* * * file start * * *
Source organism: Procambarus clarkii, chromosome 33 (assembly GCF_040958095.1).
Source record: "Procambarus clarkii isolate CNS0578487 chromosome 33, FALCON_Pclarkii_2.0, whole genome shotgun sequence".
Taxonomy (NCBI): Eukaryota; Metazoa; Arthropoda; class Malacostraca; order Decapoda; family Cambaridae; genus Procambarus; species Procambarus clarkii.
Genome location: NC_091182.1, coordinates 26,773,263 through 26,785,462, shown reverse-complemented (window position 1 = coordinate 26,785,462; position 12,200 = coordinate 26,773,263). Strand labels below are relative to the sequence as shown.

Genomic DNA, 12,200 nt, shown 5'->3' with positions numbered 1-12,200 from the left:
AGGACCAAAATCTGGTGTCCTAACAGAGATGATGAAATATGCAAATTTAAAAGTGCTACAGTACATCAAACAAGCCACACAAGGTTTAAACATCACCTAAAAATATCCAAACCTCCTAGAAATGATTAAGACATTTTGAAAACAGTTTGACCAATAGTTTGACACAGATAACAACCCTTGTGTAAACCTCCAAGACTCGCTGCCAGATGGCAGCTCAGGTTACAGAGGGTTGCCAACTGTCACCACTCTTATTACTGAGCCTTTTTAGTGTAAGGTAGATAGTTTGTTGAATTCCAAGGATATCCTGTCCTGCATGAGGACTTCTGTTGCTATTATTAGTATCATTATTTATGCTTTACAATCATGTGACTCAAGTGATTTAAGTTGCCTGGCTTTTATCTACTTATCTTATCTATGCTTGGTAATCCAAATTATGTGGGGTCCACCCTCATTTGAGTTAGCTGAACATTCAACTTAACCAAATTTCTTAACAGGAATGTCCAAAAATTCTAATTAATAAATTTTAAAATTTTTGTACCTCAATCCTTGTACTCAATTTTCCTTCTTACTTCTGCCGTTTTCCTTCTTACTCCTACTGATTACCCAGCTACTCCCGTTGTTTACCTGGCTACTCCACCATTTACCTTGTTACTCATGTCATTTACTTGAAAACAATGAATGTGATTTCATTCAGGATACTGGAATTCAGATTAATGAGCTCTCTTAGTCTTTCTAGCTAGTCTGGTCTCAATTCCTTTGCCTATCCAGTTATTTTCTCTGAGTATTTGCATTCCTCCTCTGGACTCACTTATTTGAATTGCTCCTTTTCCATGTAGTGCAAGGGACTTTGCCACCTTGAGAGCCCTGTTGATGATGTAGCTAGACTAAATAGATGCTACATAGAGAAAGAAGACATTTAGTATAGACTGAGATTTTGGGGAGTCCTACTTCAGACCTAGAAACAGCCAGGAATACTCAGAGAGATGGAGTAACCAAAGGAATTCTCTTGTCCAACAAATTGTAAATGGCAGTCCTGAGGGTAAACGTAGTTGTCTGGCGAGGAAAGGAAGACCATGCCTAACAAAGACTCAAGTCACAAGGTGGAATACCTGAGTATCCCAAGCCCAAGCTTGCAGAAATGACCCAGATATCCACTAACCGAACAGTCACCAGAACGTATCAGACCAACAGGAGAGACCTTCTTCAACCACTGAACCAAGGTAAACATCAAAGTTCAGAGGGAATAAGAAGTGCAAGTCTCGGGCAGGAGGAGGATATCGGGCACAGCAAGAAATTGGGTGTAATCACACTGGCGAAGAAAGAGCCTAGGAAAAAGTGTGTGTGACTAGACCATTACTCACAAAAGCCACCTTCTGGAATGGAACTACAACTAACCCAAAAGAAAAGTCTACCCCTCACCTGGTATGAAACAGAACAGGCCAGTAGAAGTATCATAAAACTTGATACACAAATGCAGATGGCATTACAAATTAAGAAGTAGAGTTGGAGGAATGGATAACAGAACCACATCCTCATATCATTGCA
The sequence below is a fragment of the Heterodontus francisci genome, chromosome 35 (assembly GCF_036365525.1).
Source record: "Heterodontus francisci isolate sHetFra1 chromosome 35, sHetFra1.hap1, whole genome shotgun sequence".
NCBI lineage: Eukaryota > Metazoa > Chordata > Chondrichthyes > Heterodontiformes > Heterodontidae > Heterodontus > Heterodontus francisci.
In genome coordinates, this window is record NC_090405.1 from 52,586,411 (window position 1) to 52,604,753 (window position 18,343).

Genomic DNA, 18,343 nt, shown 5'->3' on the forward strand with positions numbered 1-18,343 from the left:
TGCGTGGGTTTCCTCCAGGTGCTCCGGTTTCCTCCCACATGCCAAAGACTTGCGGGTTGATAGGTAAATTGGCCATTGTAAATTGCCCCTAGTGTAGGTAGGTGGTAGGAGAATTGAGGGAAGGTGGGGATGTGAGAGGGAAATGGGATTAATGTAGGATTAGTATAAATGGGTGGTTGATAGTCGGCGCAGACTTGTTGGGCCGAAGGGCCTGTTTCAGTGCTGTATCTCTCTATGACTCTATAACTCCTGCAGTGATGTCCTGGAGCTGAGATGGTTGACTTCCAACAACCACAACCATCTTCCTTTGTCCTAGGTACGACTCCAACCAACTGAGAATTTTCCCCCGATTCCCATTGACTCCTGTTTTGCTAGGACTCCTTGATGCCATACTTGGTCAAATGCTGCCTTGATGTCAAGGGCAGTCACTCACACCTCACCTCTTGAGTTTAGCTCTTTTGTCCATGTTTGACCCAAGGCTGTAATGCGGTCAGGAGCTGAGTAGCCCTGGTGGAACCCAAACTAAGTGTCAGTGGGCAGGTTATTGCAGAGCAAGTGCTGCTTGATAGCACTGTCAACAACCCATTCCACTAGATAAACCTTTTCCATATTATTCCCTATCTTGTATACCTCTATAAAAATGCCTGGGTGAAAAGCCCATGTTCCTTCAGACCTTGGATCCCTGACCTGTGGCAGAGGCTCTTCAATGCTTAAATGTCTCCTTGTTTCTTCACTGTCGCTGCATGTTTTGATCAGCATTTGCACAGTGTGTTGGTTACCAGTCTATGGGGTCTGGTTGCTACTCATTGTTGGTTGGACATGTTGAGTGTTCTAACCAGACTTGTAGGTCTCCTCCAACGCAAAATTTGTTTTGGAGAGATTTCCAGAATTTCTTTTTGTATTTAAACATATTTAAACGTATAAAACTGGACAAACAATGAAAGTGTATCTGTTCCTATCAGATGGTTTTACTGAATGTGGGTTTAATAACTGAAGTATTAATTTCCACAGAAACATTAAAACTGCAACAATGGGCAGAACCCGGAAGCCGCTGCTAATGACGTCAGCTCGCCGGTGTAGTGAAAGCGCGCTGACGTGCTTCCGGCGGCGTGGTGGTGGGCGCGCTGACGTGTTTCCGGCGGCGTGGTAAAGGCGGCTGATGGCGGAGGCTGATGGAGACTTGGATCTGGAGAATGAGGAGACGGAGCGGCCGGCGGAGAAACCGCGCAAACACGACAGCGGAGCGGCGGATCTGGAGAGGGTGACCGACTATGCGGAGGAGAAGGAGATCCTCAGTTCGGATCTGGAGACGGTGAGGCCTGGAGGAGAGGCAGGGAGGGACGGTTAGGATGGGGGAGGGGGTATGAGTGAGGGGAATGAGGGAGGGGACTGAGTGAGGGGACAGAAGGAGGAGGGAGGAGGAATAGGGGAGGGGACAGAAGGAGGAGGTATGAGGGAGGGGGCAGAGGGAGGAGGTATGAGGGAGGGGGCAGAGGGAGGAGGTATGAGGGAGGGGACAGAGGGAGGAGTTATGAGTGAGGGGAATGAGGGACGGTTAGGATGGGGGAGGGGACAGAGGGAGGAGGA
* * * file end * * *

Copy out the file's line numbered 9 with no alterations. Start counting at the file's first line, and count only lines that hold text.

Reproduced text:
NCBI lineage: Eukaryota > Metazoa > Chordata > Chondrichthyes > Heterodontiformes > Heterodontidae > Heterodontus > Heterodontus francisci.